28th September 2017

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Apprenticeship Levy funding for schools that are part of a trust

The Apprenticeship Levy’s been in place for nearly six months, but many schools - particularly those that operate as part of a trust have yet to get to grips with how much funding they’ll be able to take advantage of.

In this guide, we’ll set out how Apprenticeship Levy funding works for trust schools and how to make a case to ensure your school gets its fair share.

How Apprenticeship Levy funding works for trust schools

The Apprenticeship Levy applies to any organisation that has an annual payroll of more than £3 million a year. For the purposes of the initiative, trust schools are treated like a group of companies - which are classified as a single entity.

So while your school might not fall under the scope of the Levy on its own, when combined with the rest of educational institutions that make up your trust - the overall annual pay bill may exceed £3 million.Apprenticeship Levy MATs

In some marginal cases, it’s entirely possible for a Levy-paying organisation’s payroll to skirt the £3 million mark, which means they may pay Levy contributions some months, but not others - which has a knock-on effect of the amount of Levy funding they’ll be able to take advantage of.

How trusts pay the Apprenticeship Levy and recoup their funds

While every organisation gets a £15,000 allowance on Levy contributions, since trust schools are considered as a single group, they’ll only get a single allowance, which can be parcelled out in a variety of ways.

Trusts can opt to spread this out evenly among all their constituent schools, group it in one institution or pick a select few to use it on. This set-up has to be decided at the start of each tax year and is then fixed for 12 months (unless miscalculations prompt a correction).

Based on how this has been split, trusts will work out the contributions of each individual school and typically, group their funds by associating disparate PAYE (pay as you earn) schemes with a single Apprenticeship Service account.

Contributed Levy funds are paid via PAYE and HM Revenue and Customs will confirm they’ve received the appropriate amount with The Department of Business, Innovation and Skills, which will then add the appropriate sum to the trust’s Apprenticeship Service account - plus a 10 per cent top up.

It’s completely up to trusts how to deploy their Levy funds and the type of training to procure, but once they’ve decided on a strategy - they can begin the process of commissioning an apprenticeship training provider, who is paid directly via the Apprenticeship Service.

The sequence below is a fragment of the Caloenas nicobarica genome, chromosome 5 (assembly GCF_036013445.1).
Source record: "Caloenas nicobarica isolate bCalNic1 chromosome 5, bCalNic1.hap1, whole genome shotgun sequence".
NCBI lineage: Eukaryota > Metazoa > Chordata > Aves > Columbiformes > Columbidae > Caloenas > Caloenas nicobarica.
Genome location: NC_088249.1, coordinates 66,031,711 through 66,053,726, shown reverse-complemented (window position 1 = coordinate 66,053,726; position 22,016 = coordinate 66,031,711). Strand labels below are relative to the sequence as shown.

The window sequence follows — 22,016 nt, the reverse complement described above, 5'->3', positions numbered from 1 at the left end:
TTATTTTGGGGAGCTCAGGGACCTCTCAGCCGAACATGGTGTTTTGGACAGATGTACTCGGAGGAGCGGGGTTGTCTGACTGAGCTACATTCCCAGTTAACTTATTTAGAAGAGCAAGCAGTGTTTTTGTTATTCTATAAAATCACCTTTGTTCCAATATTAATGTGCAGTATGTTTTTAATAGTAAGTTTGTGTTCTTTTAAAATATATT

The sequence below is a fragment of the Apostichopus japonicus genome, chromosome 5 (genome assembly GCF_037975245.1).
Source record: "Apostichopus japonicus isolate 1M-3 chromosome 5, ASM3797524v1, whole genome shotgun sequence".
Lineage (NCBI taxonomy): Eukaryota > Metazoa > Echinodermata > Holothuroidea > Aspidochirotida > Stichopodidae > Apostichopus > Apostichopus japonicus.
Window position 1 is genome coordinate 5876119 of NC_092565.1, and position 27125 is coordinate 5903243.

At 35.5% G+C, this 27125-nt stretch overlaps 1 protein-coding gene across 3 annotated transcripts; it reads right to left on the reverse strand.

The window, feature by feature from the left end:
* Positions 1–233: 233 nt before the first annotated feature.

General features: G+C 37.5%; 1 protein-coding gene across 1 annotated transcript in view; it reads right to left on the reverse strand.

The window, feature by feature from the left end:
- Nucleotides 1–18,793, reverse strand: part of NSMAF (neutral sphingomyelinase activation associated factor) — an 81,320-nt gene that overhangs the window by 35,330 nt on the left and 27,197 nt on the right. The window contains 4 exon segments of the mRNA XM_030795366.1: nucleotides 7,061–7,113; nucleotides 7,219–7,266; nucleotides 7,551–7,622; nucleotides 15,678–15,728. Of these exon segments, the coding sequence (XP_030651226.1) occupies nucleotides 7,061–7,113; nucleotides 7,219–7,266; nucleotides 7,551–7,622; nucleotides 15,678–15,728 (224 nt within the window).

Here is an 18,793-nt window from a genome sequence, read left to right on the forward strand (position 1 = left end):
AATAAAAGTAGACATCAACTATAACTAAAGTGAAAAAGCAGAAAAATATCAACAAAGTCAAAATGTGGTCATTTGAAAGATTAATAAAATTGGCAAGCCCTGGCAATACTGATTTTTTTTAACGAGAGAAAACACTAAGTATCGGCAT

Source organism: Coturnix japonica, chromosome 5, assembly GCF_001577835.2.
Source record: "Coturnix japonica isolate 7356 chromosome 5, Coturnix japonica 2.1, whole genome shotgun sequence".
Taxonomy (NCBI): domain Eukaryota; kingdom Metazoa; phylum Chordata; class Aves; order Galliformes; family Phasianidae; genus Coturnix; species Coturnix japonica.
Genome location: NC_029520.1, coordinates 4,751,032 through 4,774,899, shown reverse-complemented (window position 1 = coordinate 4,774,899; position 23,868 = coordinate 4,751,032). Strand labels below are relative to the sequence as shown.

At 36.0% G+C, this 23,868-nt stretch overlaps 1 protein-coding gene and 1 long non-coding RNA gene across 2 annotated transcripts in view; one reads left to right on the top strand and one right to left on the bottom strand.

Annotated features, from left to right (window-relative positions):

Time limits and PAYG

Through the ‘sun-setting’ process, any funds that aren’t used will be removed from a trust’s Apprenticeship Service account 24 months after they’re added.apprenticeship levy umbrella trust

The Levy is paid on a pay-as-you-go basis, so it’s well worth highlighting that this clock started ticking the instant your trust’s first set of contributions arrived in its account.

Similarly, training is also paid for in a pay-as-you-go structure, which has caught some employers out, who previously thought they could hold off deciding how to deploy their funds until much further down the line.

For instance, if your trust pays £9,000 each month into the Levy and was thinking of investing in a £9,000 standard, which took two years to complete, after subtracting the cost for end-point assessment (which we’ll assume is 20 per cent of the overall cost), you’d pay £300 a month over the course of the standard.

It’s therefore better to start the ball rolling sooner, rather than later, to avoid a mad dash to use up your Levy funds on training before the sunsetting process kicks in.

Getting your fair share

Trusts have complete autonomy in how they allocate their Levy funds to their constituent schools and while some are opting to split it evenly, others are conducting a trust-wide initiative to audit extant and emerging skills gaps before deciding where to deploy their Levy training budget.

It can be good practice to make a case for your school’s share by pre-empting this and developing your own ‘people plan’. This involves examining your current staff roster, the qualifications they’ve got and highlighting courses that could be beneficial in meeting your workforce development needs.

Your turn

Hopefully, we’ve managed to shed some light on the ins and outs of Apprenticeship Levy funding for trusts, but every trust is different and there’s no one-size-fits-all solution that can be easily applied.

If you’ve got any questions about the topics we’ve covered in this guide, or anything related to the Apprenticeship Levy for schools - don’t hesitate to get in touch today. You can find us on Twitter, LinkedIn or contact us for a one-on-one chat the old fashioned way:

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